Insurance Networking News, July 11, 2014 | Sriram Chandrasekaran, Sauri Gudlavalleti, and Sanjay Kaniyar
Using cross-functional teams to break down silos improves the chances of success when building highly complicated systems.
Large technology-led transformation programs are important for creating business value and building strategic capabilities across industries. With many organizations spending around 50 percent of their IT budget on application development, the ability to execute software programs faster and at lower cost is essential to success for many transformation projects. However, the quality of execution leaves much to be desired. A joint study by McKinsey and Oxford University found that large software projects on average run 66 percent over budget and 33 percent over schedule; as many as 17 percent of projects go so badly that they can threaten the very existence of the company.
Some large-scale application-development projects are particularly challenging because of their complexity and high degree of interdependency among work streams. This category includes development of systems for telecommunications billing, insurance claims, tax payments, and core retail-banking platforms. These projects demand close coordination due to frequent refinements to the original user requirements.
Such coordination can only happen by breaking down the traditional silos in application development—an achievement often associated with the agile software-development approach. But agile is mainly applicable to smaller projects with minimal up-front definition of user requirements that can be cleanly divided into a number of parallel subprojects.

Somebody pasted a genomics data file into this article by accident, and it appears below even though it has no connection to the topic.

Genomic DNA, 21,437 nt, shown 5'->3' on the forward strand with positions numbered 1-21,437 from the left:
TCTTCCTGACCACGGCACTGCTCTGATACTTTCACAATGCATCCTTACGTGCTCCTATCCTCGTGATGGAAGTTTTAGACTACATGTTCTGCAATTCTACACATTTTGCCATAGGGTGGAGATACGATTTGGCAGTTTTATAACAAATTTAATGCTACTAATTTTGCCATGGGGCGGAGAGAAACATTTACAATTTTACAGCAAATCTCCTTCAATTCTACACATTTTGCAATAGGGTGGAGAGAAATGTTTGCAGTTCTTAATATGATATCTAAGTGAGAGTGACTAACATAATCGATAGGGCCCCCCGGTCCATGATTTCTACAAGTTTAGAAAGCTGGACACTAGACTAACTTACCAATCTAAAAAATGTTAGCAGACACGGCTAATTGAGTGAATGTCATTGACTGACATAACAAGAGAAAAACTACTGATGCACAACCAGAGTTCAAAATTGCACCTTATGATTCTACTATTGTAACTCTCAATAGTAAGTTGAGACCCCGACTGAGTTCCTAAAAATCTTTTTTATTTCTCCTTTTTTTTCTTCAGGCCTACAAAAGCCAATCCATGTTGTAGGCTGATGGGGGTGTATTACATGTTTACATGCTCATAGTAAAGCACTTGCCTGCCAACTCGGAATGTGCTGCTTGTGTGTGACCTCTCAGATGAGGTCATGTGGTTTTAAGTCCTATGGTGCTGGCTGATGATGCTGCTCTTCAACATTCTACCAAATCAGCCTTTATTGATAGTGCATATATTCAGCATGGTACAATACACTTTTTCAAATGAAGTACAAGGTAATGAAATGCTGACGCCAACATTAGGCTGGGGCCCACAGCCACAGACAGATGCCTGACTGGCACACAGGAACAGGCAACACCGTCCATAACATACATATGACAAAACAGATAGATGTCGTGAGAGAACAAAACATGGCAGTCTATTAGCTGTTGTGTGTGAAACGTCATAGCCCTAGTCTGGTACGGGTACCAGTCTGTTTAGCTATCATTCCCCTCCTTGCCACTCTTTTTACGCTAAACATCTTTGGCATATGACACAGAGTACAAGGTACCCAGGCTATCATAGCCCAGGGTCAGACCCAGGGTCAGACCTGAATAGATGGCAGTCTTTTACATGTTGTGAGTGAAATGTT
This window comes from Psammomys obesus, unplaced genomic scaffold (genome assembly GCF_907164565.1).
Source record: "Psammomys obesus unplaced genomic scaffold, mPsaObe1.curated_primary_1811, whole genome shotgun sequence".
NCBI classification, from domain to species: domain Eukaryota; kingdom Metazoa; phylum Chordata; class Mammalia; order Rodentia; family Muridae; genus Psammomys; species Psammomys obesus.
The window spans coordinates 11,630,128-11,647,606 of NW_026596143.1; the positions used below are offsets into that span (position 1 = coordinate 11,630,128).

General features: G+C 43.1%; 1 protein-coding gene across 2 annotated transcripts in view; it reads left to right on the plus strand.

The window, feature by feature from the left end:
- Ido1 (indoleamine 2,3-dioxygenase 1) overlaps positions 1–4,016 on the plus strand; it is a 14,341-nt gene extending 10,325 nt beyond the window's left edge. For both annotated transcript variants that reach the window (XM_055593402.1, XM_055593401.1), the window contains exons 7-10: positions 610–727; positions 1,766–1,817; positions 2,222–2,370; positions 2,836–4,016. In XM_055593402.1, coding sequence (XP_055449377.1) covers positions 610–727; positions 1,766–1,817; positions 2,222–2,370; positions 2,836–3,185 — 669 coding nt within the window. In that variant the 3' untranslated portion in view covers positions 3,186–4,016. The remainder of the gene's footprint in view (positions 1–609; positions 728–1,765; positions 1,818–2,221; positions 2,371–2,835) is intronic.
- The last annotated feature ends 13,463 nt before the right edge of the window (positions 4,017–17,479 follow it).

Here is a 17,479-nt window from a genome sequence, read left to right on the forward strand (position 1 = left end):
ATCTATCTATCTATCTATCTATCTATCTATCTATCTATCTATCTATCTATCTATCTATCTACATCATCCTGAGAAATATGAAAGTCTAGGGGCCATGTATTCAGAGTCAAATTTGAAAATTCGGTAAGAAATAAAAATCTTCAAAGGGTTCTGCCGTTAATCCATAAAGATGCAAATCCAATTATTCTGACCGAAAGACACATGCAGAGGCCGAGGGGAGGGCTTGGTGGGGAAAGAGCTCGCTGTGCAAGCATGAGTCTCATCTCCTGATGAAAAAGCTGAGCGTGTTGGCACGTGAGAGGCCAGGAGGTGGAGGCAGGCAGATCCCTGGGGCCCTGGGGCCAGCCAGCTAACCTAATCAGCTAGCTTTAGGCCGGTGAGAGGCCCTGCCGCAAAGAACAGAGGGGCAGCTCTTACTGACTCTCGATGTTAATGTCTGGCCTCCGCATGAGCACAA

Elements of iterative application-development practices inspired by agile, lean and test-driven development will certainly play roles in complex projects such as the ones mentioned above. However, in our experience, these approaches need to be combined with a new organizing construct featuring cross-functional teams. We call these teams “work cells.”
The three disciplines involved in application-development projects—business analysis, development, and testing—often work in silos, with inefficient information flow between them. This is a minor issue in small application-development projects, but the communication problems grow larger in big, complex programs. The risk increases further when, as is often the case, project managers and business analysts, who gather user requirements for the applications, are located onshore while developers and testers are offshore. This slows communication because there’s limited overlap of working hours between time zones. What’s more, information is exchanged among disciplines in a hub-and-spoke manner. For example, the code defects identified by testers are assigned to a senior application developer, who then assigns the coding rework to the rest of the team. These multiple handoffs can result in miscommunication and bottlenecks.